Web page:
And off we go to school.

And off we go to school.Photo: Elina Bicsák

Kati went to work for the publishing company WSOY a year after Iiris’s birth, and Iiris was able to go to the same family daycare as Freja, which both girls are still attending. Freja, who starts school next autumn, attends a pre-school class at a nearby daycare centre in the mornings, and in the afternoon is in Riitta’s care. If one of the children falls ill she cannot go to daycare but must remain at home. In a situation like this, one of the parents has the right by law to stay at home to look after the sick child. If she so wished, Kati’s former employer, WSOY, would also pay for a carer for the sick child for the days when Kati had to be at work. Now that Klaus has retired he looks after the children at home when they are sick.

Fortunately, the Tuuralas’ children have been healthy. Since their birth, the children have attended their local child welfare clinic to be examined by a doctor or nurse at least once a month during their first year and after that at least once a year. The children’s growth and development is checked at the clinic and they receive vaccinations in accordance with the national vaccination programme. The children’s teeth are also checked at the clinic’s dental surgery once a year.

If they become unwell and need to see a doctor, they will be seen on the same day in the emergency medical clinic of their local health centre or at the city’s emergency clinic for children. If they have symptoms requiring further examination or treatment by a specialist, they will be referred to the children’s hospitals in the Helsinki and Uusimaa Hospital District. All services provided by child welfare clinics, dental clinics and health centres are free for children.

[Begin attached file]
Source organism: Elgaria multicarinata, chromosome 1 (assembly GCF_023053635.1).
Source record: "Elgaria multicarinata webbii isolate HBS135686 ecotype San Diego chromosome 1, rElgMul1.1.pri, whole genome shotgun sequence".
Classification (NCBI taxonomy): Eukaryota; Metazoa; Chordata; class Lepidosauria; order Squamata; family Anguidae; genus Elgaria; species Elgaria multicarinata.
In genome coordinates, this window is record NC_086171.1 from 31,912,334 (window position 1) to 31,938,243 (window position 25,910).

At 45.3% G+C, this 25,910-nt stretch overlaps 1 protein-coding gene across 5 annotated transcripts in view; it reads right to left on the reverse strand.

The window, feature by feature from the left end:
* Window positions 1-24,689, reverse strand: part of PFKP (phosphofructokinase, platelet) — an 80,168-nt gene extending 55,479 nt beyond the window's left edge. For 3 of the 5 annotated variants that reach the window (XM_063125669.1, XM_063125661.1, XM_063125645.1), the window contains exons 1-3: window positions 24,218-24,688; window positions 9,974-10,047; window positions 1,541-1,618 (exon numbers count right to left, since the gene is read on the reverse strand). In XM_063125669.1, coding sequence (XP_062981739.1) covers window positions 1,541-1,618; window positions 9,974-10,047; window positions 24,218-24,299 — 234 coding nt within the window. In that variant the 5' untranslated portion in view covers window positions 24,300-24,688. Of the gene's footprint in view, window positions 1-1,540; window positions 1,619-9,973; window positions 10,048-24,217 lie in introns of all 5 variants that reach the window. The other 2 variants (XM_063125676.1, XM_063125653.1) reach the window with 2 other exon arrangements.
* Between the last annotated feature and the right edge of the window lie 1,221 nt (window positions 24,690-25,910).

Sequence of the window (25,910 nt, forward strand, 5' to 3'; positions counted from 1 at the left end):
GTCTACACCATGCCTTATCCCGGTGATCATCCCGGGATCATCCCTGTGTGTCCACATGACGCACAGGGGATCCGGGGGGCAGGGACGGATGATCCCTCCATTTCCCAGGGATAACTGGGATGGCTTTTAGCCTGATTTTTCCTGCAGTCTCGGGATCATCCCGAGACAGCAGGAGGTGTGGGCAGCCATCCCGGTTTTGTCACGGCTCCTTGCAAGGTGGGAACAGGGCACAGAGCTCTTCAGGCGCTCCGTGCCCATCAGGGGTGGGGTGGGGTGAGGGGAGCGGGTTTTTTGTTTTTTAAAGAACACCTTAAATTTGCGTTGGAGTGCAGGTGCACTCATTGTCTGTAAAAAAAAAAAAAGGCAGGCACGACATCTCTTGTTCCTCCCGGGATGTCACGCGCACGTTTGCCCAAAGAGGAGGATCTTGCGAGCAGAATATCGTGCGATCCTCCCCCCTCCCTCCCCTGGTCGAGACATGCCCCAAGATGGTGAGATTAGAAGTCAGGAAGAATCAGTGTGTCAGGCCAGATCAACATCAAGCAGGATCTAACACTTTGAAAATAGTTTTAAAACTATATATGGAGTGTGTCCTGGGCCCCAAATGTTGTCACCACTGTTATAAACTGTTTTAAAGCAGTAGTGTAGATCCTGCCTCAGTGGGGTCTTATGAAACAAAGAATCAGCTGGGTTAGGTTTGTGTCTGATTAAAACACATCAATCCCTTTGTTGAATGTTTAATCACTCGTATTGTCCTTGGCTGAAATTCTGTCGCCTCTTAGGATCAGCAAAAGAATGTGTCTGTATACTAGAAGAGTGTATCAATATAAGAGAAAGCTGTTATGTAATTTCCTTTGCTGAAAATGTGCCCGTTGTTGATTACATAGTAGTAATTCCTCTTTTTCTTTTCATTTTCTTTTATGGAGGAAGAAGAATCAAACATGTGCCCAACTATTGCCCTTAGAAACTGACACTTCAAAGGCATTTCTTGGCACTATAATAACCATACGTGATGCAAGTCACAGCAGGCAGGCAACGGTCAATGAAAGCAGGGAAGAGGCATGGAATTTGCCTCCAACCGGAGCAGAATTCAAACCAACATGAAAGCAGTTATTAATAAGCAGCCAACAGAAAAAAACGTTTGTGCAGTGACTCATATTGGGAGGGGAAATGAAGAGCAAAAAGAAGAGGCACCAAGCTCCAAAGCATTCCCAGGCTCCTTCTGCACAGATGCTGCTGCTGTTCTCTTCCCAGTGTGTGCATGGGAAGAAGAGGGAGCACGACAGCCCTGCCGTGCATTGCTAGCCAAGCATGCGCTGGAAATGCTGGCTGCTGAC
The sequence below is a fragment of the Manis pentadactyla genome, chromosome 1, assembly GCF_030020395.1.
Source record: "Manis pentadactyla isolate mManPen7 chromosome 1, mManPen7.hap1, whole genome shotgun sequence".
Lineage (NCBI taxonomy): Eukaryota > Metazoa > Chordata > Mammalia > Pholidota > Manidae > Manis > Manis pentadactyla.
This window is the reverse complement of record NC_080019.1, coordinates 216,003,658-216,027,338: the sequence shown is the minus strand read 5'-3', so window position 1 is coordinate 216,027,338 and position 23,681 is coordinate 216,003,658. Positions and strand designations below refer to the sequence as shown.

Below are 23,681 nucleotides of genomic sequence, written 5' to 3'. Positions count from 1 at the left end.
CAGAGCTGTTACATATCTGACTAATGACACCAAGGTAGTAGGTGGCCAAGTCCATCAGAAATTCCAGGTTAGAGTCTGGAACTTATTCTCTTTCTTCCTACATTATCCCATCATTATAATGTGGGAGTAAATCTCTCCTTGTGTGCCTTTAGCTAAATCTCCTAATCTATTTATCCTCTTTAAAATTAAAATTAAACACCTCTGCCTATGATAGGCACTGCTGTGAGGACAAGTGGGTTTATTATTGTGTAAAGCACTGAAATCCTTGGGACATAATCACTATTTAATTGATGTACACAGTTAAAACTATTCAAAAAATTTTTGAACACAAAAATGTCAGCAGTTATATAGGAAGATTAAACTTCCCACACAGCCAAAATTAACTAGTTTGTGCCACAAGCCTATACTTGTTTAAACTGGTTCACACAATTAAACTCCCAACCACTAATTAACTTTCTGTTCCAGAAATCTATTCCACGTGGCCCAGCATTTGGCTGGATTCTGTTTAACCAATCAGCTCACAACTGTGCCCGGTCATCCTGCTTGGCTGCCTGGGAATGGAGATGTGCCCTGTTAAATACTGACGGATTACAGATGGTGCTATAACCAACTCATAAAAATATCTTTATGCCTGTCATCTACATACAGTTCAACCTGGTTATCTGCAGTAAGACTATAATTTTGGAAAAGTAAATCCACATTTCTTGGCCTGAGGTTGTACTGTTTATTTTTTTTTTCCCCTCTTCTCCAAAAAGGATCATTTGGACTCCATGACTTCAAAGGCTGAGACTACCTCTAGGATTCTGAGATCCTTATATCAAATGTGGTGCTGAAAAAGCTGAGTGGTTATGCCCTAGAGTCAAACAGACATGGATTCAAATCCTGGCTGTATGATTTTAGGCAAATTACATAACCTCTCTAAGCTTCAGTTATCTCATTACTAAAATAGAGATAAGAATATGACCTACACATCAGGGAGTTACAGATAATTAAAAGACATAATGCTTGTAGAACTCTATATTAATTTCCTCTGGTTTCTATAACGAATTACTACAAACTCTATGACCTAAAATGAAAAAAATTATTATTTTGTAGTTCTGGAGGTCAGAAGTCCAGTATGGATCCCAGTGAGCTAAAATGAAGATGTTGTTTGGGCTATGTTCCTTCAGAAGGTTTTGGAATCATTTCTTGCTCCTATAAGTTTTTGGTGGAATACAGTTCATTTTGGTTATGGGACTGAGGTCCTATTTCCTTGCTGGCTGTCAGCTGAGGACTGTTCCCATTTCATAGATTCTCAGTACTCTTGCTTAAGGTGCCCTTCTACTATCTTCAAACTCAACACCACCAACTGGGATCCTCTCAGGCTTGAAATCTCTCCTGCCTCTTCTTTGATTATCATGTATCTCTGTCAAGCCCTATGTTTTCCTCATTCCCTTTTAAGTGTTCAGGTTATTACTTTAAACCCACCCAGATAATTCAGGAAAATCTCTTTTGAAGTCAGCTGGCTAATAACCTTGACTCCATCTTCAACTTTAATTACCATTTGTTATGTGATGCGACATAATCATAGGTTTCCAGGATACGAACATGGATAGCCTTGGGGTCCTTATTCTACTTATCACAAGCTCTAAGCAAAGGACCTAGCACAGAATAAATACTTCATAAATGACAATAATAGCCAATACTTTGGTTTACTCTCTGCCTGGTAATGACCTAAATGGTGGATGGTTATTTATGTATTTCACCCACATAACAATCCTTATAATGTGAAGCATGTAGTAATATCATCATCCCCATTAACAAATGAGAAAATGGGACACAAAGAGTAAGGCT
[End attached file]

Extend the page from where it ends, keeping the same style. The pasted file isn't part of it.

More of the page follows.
Home sweet home

The Tuuralas’ home is cosy, but not very large; many families with children face the same situation since living costs in Finland, and Helsinki in particular, are relatively high. The government alleviates this problem by allowing a tax deduction for interest on owner-occupied housing.

Families with children are never short of housework. The Tuuralas get some respite thanks to their home help, Leena, who comes to clean their home once a fortnight. The Tuuralas can offset the wage and social costs they pay on her behalf against their own tax as a domestic help credit. When they modernised their kitchen a few years ago, they were also able to deduct the labour costs of the builder and plumber from their taxes.

When their daughters were small, they attended infant swimming lessons with their parents and mother and toddler exercise classes. Nowadays, Klaus takes Freja to the fairytale gym every week and while she is there he takes Iiris to choose books to take home from a special children’s library. The children’s pastimes do not cost much because the facilities are provided by civic organizations that receive financial assistance. The girls spend some time every week in the local children’s play park, which has outdoor playground equipment provided by the local authority and is supervised during the daytime.

Does reading this leave you breathless? Perhaps it’s no surprise that there are dozens more forms of social support and services for families with children in Finland that could be described, but we included the most important ones here.

Effective family policies have achieved at least two things: Finland has for a long time had one of the lowest infant mortality rates in the world, and mothers have a significantly better chance of being active in working life than in many other EU countries.

Why not join Freja and Iiris? Put your ice skates on and head for the rink in your local park — which the council workmen have just iced over to the great delight of the local youngsters.

By Salla Korpela, updated April 2016